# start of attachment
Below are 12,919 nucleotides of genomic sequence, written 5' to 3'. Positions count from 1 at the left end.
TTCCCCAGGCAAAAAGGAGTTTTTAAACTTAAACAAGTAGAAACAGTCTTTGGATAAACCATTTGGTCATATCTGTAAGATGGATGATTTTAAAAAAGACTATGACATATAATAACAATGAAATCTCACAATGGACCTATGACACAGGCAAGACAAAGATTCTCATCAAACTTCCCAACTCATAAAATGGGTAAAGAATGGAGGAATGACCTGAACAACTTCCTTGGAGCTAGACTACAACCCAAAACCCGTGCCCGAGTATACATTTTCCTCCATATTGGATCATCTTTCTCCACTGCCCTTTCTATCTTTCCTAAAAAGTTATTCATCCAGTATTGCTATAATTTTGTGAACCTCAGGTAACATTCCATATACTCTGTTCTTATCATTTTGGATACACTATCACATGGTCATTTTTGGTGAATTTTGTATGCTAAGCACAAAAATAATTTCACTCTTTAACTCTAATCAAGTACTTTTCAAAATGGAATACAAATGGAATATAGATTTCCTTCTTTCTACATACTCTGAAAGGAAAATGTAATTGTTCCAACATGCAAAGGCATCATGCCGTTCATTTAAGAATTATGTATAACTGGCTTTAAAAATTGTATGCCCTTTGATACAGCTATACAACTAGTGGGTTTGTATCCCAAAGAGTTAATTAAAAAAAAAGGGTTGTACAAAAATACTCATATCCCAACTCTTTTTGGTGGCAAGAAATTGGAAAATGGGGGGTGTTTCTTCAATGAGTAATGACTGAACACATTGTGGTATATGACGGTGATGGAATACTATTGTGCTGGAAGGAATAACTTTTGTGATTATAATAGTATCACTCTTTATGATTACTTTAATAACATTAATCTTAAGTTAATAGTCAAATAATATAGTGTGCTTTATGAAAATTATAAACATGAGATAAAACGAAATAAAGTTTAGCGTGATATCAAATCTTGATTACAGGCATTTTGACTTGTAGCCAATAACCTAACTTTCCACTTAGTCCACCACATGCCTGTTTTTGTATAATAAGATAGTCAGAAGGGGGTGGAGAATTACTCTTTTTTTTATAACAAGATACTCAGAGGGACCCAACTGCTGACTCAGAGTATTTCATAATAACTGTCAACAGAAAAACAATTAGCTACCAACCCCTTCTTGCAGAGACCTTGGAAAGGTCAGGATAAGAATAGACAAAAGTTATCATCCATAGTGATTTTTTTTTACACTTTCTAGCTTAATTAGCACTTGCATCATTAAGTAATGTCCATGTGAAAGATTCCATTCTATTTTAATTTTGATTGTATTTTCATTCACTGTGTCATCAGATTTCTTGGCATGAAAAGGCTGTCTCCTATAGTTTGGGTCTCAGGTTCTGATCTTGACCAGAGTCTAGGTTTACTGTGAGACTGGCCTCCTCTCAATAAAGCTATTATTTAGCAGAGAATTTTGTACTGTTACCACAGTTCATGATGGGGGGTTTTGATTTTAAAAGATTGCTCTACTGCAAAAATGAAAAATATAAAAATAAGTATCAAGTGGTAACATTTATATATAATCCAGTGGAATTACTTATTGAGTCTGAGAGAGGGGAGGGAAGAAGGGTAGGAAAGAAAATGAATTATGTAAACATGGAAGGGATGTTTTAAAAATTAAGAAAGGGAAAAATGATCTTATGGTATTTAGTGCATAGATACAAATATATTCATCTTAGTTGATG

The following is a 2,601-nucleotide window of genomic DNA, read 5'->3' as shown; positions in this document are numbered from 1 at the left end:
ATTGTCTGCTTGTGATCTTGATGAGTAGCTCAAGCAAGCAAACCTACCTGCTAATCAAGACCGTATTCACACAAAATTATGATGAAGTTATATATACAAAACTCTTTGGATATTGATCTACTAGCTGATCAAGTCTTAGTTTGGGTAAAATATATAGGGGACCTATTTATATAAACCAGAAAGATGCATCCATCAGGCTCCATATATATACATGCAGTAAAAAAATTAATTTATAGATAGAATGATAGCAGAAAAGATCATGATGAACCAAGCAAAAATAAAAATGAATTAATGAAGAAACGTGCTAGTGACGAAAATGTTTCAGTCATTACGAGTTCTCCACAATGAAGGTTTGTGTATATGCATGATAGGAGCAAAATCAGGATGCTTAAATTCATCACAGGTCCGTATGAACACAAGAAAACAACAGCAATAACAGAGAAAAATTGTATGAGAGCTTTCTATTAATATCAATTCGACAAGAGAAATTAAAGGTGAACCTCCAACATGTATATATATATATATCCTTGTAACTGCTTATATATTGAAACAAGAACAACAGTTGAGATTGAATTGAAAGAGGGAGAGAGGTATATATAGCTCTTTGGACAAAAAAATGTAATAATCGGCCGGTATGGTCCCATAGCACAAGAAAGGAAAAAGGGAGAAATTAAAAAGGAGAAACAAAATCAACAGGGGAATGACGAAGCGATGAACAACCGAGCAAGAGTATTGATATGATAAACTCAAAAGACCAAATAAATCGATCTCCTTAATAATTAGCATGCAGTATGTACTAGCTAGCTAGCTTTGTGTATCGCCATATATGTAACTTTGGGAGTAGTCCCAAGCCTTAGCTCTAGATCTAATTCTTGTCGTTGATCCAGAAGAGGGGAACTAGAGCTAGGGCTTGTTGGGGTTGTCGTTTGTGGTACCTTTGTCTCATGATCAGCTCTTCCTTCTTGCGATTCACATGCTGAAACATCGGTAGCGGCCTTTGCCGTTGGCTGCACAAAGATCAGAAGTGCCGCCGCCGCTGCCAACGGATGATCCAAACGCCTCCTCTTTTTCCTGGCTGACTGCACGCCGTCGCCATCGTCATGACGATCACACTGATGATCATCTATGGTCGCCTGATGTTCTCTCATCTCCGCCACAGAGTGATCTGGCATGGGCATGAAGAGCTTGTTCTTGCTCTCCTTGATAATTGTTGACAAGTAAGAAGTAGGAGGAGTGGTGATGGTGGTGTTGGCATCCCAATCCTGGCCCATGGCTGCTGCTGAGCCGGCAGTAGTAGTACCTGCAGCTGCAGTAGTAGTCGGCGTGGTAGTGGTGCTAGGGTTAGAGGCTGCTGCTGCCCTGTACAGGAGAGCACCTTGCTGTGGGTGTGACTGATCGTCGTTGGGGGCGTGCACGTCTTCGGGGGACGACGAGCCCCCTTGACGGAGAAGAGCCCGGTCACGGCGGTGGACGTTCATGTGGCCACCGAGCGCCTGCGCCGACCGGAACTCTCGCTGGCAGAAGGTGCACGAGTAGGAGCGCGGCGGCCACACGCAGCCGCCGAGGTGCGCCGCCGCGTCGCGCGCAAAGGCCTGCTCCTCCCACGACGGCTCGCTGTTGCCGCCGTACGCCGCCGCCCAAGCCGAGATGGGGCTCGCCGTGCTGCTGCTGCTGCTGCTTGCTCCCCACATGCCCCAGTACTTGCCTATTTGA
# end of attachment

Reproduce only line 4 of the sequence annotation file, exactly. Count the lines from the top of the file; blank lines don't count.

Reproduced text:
ATTGTCTGCTTGTGATCTTGATGAGTAGCTCAAGCAAGCAAACCTACCTGCTAATCAAGACCGTATTCACACAAAATTATGATGAAGTTATATATACAAAACTCTTTGGATATTGATCTACTAGCTGATCAAGTCTTAGTTTGGGTAAAATATATAGGGGACCTATTTATATAAACCAGAAAGATGCATCCATCAGGCTCCATATATATACATGCAGTAAAAAAATTAATTTATAGATAGAATGATAGCAGAAAAGATCATGATGAACCAAGCAAAAATAAAAATGAATTAATGAAGAAACGTGCTAGTGACGAAAATGTTTCAGTCATTACGAGTTCTCCACAATGAAGGTTTGTGTATATGCATGATAGGAGCAAAATCAGGATGCTTAAATTCATCACAGGTCCGTATGAACACAAGAAAACAACAGCAATAACAGAGAAAAATTGTATGAGAGCTTTCTATTAATATCAATTCGACAAGAGAAATTAAAGGTGAACCTCCAACATGTATATATATATATATCCTTGTAACTGCTTATATATTGAAACAAGAACAACAGTTGAGATTGAATTGAAAGAGGGAGAGAGGTATATATAGCTCTTTGGACAAAAAAATGTAATAATCGGCCGGTATGGTCCCATAGCACAAGAAAGGAAAAAGGGAGAAATTAAAAAGGAGAAACAAAATCAACAGGGGAATGACGAAGCGATGAACAACCGAGCAAGAGTATTGATATGATAAACTCAAAAGACCAAATAAATCGATCTCCTTAATAATTAGCATGCAGTATGTACTAGCTAGCTAGCTTTGTGTATCGCCATATATGTAACTTTGGGAGTAGTCCCAAGCCTTAGCTCTAGATCTAATTCTTGTCGTTGATCCAGAAGAGGGGAACTAGAGCTAGGGCTTGTTGGGGTTGTCGTTTGTGGTACCTTTGTCTCATGATCAGCTCTTCCTTCTTGCGATTCACATGCTGAAACATCGGTAGCGGCCTTTGCCGTTGGCTGCACAAAGATCAGAAGTGCCGCCGCCGCTGCCAACGGATGATCCAAACGCCTCCTCTTTTTCCTGGCTGACTGCACGCCGTCGCCATCGTCATGACGATCACACTGATGATCATCTATGGTCGCCTGATGTTCTCTCATCTCCGCCACAGAGTGATCTGGCATGGGCATGAAGAGCTTGTTCTTGCTCTCCTTGATAATTGTTGACAAGTAAGAAGTAGGAGGAGTGGTGATGGTGGTGTTGGCATCCCAATCCTGGCCCATGGCTGCTGCTGAGCCGGCAGTAGTAGTACCTGCAGCTGCAGTAGTAGTCGGCGTGGTAGTGGTGCTAGGGTTAGAGGCTGCTGCTGCCCTGTACAGGAGAGCACCTTGCTGTGGGTGTGACTGATCGTCGTTGGGGGCGTGCACGTCTTCGGGGGACGACGAGCCCCCTTGACGGAGAAGAGCCCGGTCACGGCGGTGGACGTTCATGTGGCCACCGAGCGCCTGCGCCGACCGGAACTCTCGCTGGCAGAAGGTGCACGAGTAGGAGCGCGGCGGCCACACGCAGCCGCCGAGGTGCGCCGCCGCGTCGCGCGCAAAGGCCTGCTCCTCCCACGACGGCTCGCTGTTGCCGCCGTACGCCGCCGCCCAAGCCGAGATGGGGCTCGCCGTGCTGCTGCTGCTGCTGCTTGCTCCCCACATGCCCCAGTACTTGCCTATTTGA